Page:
“The problem with these old mines is tunnels go for miles underneath the mountains and they have different leakage points that you can’t detect,” he said.
An association of mountain resorts has had the issue of toxic mines on its agenda for years, and the Gold King and Crested Butte situations probably will make protection, if not final cleanup, more of a priority, he said.
Statewide, drainage from inactive mines is the main cause of harm to rivers and streams, according to the Colorado Department of Public Health and Environment — a problem that has left 1,645 miles of waterways classified as “impaired.”
And the specific heavy-metal contaminants trickling into Coal Creek above Crested Butte are among the most pernicious. The CDPHE has found cancer-causing cadmium contaminating 809 miles of rivers statewide. Arsenic contaminates 244 miles. Lead contaminates 185 miles. Manganese contaminates 403 miles. And zinc, lethal for fish, contaminates 907 miles.
Handling toxic mines
Methods for dealing with toxic mines include rerouting streams around tailings, installation of various bulkheads, and building water treatment plants.
Yet, at the federal level, there’s no dedicated funding for cleanup — other than Superfund money that may or may not follow an official declaration of environmental disaster — which usually requires support from a governor.
Colorado officials said state funds are even more limited.
“We will continue to direct available time and resources to the highest priority sites where we can have an impact,” state spokesman Todd Hartman said.
In Congress, staffers for Sen. Michael Bennet said he’s still working on a bill with New Mexico senators to reform the 1872 law that governs hard-rock mining — aiming to charge companies royalties to create a cleanup fund. Bennet, Sen. Cory Gardner and Rep. Scott Tipton also are working on legislation to shield groups that embark on voluntary cleanups from liability for accidents.
Meanwhile, Western governors are discussing the problem.
“These are all conditions that were created by previous generations. And there’s a resistance to the present generation wanting to pay for it — because it is expensive,” Hickenlooper said. “To address all the issues, just at the mines in Colorado, you’re looking at billions of dollars.”
“(Western governors) are looking at that, and looking at how do we cobble together some local funding and some federal funding? What would that look like? And what timeline is reasonable? How do you prioritize what comes first?”
Hickenlooper adviser John Swartout, who was working on the issue recently in Washington, D.C., said towns seeking Superfund intervention may face a stigma without necessarily receiving funding for cleanup. “(But) because of this terrible accident,” Swartout said, “it is the right time to have this conversation and have it result in some legislation.”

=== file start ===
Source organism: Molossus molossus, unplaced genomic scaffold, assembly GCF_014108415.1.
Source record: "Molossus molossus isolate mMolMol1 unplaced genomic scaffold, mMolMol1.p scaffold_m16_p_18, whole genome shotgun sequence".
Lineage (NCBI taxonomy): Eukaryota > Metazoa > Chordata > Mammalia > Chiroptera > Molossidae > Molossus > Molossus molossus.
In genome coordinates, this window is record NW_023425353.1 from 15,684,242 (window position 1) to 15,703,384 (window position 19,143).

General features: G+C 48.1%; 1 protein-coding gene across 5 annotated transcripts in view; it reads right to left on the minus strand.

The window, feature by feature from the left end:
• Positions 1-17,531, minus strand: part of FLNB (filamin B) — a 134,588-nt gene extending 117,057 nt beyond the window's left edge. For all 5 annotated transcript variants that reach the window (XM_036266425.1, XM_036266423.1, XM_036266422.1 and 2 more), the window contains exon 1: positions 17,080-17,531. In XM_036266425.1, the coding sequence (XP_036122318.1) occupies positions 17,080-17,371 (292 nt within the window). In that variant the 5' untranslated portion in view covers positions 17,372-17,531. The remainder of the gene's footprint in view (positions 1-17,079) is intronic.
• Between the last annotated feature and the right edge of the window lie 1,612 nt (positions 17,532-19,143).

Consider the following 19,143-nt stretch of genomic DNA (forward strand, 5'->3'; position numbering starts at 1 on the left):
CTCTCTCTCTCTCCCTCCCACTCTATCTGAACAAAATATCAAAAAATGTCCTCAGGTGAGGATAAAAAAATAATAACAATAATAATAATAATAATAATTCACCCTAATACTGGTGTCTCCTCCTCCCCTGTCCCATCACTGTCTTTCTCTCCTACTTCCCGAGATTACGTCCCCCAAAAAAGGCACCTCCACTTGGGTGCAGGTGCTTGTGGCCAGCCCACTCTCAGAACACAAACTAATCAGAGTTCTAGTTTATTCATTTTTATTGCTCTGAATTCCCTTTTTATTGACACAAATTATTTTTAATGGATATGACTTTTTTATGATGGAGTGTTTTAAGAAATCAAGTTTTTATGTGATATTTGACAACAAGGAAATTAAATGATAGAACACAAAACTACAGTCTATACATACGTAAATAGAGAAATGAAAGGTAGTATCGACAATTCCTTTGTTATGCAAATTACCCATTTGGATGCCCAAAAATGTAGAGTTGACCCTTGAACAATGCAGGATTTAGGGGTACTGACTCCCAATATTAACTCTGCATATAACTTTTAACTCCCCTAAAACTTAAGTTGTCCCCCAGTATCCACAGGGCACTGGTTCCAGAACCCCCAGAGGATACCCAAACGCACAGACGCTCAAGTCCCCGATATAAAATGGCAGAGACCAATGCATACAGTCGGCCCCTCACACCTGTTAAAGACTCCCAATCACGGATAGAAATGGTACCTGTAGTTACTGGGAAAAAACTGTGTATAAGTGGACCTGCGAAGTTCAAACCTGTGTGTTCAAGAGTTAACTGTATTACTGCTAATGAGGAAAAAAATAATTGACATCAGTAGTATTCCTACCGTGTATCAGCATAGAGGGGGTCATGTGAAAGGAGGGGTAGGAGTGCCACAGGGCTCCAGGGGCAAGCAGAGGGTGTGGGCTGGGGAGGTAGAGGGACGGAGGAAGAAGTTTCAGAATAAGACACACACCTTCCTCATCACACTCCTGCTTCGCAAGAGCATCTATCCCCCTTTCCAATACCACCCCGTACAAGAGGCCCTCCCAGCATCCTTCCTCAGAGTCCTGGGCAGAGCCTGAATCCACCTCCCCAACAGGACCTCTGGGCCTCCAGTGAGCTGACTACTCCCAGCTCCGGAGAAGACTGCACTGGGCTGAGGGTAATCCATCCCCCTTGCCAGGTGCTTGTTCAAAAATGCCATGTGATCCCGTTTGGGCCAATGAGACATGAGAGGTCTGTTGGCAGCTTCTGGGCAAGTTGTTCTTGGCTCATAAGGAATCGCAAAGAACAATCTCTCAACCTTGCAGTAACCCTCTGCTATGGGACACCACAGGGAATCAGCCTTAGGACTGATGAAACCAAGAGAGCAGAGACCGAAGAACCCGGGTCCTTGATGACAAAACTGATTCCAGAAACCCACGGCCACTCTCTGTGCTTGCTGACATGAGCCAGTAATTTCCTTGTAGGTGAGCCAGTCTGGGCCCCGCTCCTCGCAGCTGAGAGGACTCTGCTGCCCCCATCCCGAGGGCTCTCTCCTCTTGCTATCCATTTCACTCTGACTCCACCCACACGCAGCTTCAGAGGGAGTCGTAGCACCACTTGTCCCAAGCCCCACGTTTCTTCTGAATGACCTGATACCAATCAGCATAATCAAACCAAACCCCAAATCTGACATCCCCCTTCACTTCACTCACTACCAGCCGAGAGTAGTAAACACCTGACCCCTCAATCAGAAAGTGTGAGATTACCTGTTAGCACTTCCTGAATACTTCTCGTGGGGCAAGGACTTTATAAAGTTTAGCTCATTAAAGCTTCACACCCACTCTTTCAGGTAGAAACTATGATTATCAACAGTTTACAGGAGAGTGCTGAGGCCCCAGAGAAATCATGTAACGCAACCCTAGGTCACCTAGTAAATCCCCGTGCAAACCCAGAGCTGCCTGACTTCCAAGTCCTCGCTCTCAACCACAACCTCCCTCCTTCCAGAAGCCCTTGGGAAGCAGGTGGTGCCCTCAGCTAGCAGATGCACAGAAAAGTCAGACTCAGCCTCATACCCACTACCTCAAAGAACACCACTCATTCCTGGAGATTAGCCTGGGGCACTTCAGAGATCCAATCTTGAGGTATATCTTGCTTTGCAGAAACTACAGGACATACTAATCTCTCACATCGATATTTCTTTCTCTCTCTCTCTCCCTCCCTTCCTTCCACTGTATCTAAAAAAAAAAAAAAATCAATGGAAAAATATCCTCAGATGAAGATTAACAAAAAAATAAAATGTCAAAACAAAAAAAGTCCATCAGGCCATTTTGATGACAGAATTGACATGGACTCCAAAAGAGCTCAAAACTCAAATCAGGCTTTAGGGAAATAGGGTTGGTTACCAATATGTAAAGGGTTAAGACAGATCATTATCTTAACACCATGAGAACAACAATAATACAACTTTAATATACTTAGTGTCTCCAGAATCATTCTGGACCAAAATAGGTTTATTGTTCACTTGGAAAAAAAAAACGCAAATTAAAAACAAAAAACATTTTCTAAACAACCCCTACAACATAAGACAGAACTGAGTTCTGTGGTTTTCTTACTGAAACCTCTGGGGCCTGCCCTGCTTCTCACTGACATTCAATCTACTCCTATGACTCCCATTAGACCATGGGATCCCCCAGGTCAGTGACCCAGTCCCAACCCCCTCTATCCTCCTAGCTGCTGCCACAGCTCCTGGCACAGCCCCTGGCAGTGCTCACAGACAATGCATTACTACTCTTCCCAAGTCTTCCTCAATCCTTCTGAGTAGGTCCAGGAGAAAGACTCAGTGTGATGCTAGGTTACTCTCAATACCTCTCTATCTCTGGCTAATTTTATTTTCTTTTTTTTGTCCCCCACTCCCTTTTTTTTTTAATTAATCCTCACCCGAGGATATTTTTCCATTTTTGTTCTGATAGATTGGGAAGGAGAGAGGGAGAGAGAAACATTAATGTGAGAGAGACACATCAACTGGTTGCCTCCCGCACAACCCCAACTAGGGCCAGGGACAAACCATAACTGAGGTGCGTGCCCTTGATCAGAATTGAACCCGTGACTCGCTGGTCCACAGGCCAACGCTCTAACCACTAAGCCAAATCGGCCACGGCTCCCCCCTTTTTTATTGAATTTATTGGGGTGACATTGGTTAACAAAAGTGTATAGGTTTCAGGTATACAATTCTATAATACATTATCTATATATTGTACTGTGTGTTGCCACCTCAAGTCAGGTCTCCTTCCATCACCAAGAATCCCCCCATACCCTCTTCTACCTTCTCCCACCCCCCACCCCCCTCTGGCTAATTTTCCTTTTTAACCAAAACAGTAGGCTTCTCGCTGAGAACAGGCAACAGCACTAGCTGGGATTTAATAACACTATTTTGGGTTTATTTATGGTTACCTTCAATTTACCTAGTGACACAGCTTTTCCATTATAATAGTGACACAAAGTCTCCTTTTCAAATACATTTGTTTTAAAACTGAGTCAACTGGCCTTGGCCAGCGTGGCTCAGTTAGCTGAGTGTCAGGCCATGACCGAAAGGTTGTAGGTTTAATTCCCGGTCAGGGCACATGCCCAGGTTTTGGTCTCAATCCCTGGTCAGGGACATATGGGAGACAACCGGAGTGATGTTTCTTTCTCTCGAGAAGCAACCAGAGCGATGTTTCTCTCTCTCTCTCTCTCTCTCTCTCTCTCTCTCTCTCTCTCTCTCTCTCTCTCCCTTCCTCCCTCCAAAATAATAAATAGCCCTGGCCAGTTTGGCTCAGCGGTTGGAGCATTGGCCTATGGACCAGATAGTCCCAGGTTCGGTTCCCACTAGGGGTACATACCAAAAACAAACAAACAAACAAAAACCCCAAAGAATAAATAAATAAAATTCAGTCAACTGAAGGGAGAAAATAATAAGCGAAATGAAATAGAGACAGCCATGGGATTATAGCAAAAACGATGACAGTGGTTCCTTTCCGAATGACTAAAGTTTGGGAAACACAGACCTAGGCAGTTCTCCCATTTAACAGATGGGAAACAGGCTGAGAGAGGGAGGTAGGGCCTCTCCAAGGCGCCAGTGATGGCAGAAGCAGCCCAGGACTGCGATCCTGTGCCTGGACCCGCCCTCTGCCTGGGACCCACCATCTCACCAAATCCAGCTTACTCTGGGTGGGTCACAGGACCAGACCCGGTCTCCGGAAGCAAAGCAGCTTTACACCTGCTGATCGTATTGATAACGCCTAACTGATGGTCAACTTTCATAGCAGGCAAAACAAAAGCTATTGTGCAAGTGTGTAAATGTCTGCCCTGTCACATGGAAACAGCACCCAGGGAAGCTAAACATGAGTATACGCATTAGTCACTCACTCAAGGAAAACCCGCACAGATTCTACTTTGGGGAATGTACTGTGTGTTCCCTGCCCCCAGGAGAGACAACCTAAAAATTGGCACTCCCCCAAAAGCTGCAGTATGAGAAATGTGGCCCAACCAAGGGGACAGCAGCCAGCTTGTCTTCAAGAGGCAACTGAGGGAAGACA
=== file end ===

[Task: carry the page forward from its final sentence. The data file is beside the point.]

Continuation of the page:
For some residents, Superfund stigma is the least of their worries, and waiting on Congress appears futile.
Earlier this month, an EPA crew working on Standard Mine accidentally triggered another spill — of only about 500 gallons — and blamed it on a vacuum truck dipping too low into metals-laced sludge that spilled into Elk Creek, which flows into Coal Creek. No major harm to town water was expected.
For assurance, the Coal Creek Watershed Coalition expanded its water testing and was waiting for results. While Crested Butte’s town water-treatment plant purifies water before it reaches households, the plant manager said it couldn’t handle a massive toxic spill.
Even after this hiccup, the EPA, working in partnership with the coalition to contain acid waste from Standard Mine — and possibly, in the future, Keystone Mine — holds the greatest promise for protection, said Steve Glazer, a resident of Crested Butte since 1969 and president of the watershed coalition.
The coalition is looking for ways to expand water monitoring to include groundwater, which may be contaminated and reaching Coal Creek, Glazer said. And residents want to make sure current contamination isn’t hurting children and residents whose immune systems may be relatively weak, he said.
“We’d like Congress to be much more proactive. It’s unfortunate they politicize everything they do. They can’t agree to blow their nose. It’s unfortunate there’s so much dysfunction in national politics,” he said. “We have a problem. How can we fix it? We’re moving forward. The reason this unfortunate accident happened (Oct. 6) is that we’re doing something. We’re not just sitting around. When you’re active, and you have a potentially dangerous site, things happen.”